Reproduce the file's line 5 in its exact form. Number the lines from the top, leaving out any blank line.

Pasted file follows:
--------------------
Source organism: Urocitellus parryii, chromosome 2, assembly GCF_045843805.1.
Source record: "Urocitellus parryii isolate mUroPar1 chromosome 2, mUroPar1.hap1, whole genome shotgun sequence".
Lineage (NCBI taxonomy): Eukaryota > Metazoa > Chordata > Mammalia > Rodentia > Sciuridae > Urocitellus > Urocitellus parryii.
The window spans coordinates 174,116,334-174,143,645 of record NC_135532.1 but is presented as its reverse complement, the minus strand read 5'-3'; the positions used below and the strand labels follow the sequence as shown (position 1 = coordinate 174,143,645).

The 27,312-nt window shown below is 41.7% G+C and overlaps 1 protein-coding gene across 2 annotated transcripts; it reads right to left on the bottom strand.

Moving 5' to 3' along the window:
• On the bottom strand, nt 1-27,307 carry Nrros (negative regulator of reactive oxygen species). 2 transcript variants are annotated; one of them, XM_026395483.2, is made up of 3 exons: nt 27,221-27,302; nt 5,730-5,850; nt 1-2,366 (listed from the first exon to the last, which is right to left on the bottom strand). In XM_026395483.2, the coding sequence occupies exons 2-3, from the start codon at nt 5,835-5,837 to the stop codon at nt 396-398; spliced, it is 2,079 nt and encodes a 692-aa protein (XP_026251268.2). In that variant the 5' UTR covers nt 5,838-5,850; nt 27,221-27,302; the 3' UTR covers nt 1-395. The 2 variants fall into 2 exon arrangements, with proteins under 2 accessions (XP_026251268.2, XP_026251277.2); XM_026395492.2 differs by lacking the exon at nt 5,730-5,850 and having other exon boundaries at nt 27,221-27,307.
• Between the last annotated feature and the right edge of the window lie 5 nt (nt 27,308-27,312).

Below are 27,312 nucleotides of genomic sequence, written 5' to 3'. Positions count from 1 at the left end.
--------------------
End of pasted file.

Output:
The 27,312-nt window shown below is 41.7% G+C and overlaps 1 protein-coding gene across 2 annotated transcripts; it reads right to left on the bottom strand.